Mainers looking for high-end bar service at their reception can find locally sourced beer and wine and excellent service from The Bar Association. The Maine cocktail caterer will provide everything from the local booze to the licensed bartenders. Other options include partnering with a producer, like Berkshire Mountain Distillers. The award-winning distillery offers couples a 45-minute tour, where experts can tailor drinks and cocktails for their wedding.
Katz and Haflich chose to use Arlington’s Menotomy Beer & Wine, a company they’ve supported for years. Menotomy provided the booze, and Season to Taste provided the bartenders. Supporting the local economy is a part of sustainability, so finding a small distributor or shop you like is a great route to explore. But ask and you shall receive: If you ask for Greylock Gin and Medusa Brewing Company beer, you’ll probably get what you need.
If you’re looking for a cheap bouquet of roses, I have some bad news: South American farmers probably grew those flowers for too little money, kept them in chemical preservatives and then shipped them north for the wedding. That’s a huge waste of fuel, and a remarkably large carbon footprint for something so delicate. Luckily, New England has a handful of excellent local flower farms that grow seasonal, organic flowers. One such place is Aster B. Flowers in Essex, Massachusetts, run by Bay State native Melissa Glorieux. Glorieux’s farm only grows seasonal New England flowers with minimal water irrigation, recycled and reused equipment and they compost field clippings. With a price range from $200 to $2,500, Aster B. has options for most wedding budgets. Glorieux recommends couples interested in specific colors should contact her before February of the year they intend to wed, so she can plan her greenhouse accordingly.
Remember, sustainable doesn’t just mean eco-friendly. It needs to be sustainable for you, for the life you live and the life you’re starting with your partner. That doesn’t mean going into debt to make sure your linens are local and environmentally sound. Some concessions are inevitable, and that’s OK. Just figure out what matters the most to you, and move in that direction. The planet—and your future—thanks you.
Planning your own wedding? Remember to ask the right questions, or adapt this list as you see fit:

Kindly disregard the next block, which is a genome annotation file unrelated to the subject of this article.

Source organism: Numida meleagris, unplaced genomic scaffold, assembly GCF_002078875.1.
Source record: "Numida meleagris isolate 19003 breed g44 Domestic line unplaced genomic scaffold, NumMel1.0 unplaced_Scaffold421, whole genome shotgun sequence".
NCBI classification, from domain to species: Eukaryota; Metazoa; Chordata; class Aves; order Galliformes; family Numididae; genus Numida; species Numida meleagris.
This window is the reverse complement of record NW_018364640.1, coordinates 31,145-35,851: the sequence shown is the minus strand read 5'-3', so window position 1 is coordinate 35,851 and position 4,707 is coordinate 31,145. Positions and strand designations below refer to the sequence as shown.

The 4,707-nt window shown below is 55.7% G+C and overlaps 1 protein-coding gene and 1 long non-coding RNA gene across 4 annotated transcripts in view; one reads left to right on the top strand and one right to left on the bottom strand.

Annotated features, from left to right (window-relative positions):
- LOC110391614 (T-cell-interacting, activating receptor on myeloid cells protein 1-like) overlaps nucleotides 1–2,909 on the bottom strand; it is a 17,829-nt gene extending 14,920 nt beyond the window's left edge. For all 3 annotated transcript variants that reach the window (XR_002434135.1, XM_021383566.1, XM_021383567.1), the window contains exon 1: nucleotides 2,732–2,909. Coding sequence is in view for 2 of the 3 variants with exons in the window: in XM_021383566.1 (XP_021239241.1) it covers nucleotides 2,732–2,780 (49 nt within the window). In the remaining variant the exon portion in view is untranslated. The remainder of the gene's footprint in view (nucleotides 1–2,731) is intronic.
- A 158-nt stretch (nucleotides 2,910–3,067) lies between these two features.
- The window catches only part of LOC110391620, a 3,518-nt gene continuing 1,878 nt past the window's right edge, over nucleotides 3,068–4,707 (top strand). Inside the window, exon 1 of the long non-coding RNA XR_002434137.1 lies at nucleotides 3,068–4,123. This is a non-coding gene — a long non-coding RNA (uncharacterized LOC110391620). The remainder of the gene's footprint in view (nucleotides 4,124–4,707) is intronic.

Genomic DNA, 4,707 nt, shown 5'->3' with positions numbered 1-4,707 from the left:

For the caterer
· Where do you source your produce?
· Do you cook seasonally?
· Do you use organic ingredients, or do your farmers use organic practices?
· Which conventional products do you use?
· What do you do with leftovers or food waste?
· Do you compost?
· Do you use disposable utensils, plastic wrap, heating trays?
· Where do you source your alcohol (if applicable)?
For the florist
· Who grows your flowers?
· Where are these flowers grown?
· Are these flowers grown organically?
· How are these flowers packaged or shipped?
· Do you treat your flowers with any pesticides or chemical fertilizers?
For the venue
· Are you LEED certified?
· How do you light wedding halls/event spaces?
· Do you use green cleaning products, electrical options?
· Do you recycle or compost?
· Do you replace and wash sheets every night? (for hotels)
· Do you use efficient or eco-friendly appliances, like dishwashers and washing machines?
· Do you have any green initiatives you’d like to mention?
For the rental company
· What alternatives to plastic products do you offer?
· Do you recycle disposable products after use?
· Do you use efficient cleaning appliances like dishwashers and washing machines?
· Are you locally owned and operated?
The caterers, venues and other providers below, all mentioned in this article, are just a representative sample of resources available for putting together a sustainable New England wedding.
Stowe Mountain Lodge
7412 Mountain Road
Inn by the Sea
40 Bowery Beach Road
Cape Elizabeth, ME
Habitat Education Center & Wildlife Sanctuary
10 Juniper Road, Belmont, MA
Season to Taste Catering
2447 Massachusetts Ave.
252 Rantoul St.
Cuisine en Locale
156 Highland Ave.
Woods Hill Table
24 Commonwealth Ave.
The Bar Association
120 Whitney Road
Berkshire Mountain Distillers
356 S. Main St.
Menotomy Beer & Wine
Aster B. Flowers